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Sugar Gliders


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The large eyes of nocturnal sugar gliders help these mammals navigate and find food at night.

Kitchin-Hurst/AGE Fotostock


With built-in parachutes, sugar gliders--marsupials from Australia and New Guinea-- can leap from a tree and glide, sometimes as far as half a football field! A flap of skin connects the front and back legs, allowing the sugar glider to jump from tree to tree with arms and legs outstretched, staying aloft thanks to the parachute-like membrane.

Sugar gliders, Petaurus breviceps, join "flying" squirrels and "flying lemurs" as the only living gliding mammals. While each appear somewhat similar with their built-in "parachutes," these three groups of gliders are more distantly related than you might guess. Sugar gliders are more closely related to kangaroos and koalas; whereas, squirrels are closer to flying lemurs. The similarities of the three types of gliders are due to convergent evolution--similar adaptations evolving independently in different groups.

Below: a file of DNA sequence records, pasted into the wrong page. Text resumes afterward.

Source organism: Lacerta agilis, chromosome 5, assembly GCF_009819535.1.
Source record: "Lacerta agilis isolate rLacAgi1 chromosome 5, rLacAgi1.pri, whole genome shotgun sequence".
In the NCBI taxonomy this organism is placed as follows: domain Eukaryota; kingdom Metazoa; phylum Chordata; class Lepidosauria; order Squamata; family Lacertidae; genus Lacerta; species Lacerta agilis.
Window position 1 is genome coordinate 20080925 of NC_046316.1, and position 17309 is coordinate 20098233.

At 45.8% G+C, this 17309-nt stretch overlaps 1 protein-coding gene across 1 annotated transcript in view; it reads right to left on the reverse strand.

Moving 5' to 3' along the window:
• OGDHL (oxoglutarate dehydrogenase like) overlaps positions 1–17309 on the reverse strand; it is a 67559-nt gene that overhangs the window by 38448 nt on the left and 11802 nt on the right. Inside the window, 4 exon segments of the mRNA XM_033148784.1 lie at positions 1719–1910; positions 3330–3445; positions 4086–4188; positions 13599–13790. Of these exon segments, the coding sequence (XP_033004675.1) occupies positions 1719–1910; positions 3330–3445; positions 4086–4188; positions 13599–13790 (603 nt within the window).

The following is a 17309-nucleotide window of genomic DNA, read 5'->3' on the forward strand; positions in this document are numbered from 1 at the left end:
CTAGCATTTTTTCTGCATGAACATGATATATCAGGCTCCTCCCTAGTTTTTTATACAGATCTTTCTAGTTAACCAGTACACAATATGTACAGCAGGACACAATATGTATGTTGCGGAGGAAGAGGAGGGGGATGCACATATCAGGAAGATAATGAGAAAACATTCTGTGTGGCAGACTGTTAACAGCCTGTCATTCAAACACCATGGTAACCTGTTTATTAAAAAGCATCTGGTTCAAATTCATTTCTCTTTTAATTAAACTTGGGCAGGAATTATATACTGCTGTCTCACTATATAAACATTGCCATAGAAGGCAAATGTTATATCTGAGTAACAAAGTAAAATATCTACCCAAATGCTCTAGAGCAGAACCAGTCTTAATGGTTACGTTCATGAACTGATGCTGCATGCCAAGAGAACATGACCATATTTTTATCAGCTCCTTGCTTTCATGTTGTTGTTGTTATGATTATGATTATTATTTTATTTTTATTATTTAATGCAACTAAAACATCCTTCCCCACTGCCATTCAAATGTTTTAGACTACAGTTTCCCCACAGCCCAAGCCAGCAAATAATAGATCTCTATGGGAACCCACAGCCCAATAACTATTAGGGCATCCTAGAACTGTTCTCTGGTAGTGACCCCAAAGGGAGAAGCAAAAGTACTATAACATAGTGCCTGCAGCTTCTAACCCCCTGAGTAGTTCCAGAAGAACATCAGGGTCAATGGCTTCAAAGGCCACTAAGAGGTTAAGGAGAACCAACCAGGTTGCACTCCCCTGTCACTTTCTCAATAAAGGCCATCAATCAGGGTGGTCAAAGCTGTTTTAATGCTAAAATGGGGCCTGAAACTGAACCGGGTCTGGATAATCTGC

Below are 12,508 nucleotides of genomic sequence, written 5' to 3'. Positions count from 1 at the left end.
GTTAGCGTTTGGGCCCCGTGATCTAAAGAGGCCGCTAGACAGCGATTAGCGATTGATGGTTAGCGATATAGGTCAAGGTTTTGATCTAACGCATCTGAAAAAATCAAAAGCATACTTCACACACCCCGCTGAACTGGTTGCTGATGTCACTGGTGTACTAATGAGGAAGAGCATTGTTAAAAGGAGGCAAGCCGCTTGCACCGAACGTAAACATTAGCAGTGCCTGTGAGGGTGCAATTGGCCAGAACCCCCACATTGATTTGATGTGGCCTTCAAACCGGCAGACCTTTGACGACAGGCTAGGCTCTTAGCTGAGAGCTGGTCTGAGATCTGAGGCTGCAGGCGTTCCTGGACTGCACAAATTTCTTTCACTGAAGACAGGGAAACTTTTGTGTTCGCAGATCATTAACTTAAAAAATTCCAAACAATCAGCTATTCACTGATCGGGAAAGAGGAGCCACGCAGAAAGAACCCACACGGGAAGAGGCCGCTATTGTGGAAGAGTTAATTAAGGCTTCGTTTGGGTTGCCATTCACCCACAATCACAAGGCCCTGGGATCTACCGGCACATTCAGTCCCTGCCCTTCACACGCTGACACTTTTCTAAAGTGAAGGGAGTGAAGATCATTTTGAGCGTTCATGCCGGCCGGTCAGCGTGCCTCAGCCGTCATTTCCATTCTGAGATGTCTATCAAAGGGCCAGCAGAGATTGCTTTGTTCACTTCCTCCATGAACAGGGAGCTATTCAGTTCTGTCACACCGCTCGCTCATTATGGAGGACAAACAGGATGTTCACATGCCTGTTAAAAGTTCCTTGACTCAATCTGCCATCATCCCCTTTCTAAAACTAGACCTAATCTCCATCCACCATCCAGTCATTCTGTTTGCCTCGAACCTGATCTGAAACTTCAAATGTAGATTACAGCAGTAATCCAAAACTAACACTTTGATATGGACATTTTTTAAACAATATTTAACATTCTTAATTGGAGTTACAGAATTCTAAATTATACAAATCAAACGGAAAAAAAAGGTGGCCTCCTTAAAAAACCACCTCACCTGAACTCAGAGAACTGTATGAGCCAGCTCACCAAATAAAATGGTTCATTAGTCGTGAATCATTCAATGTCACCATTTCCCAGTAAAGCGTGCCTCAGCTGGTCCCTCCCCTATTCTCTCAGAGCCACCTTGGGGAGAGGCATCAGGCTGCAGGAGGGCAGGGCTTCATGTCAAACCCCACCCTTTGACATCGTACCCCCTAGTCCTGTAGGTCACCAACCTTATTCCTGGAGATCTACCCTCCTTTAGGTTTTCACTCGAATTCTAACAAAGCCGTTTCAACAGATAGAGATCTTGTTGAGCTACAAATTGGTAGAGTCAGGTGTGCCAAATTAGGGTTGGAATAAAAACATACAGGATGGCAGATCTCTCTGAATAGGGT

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A flap of skin connects the front and back legs, allowing sugar gliders to jump from tree to tree with arms and legs outstretched, staying aloft thanks to the parachute-like membrane.

AMNH/R. Mickens


The big eyes of sugar gliders help them see at night. Sugar gliders are nocturnal, meaning they are active at night and sleep during the day. When they do sleep, sugar gliders do so communally, with up to seven animals nestled together in a tree hollow. They do not pair off to create a family. Instead, all of the females have babies after mating with one or more males.

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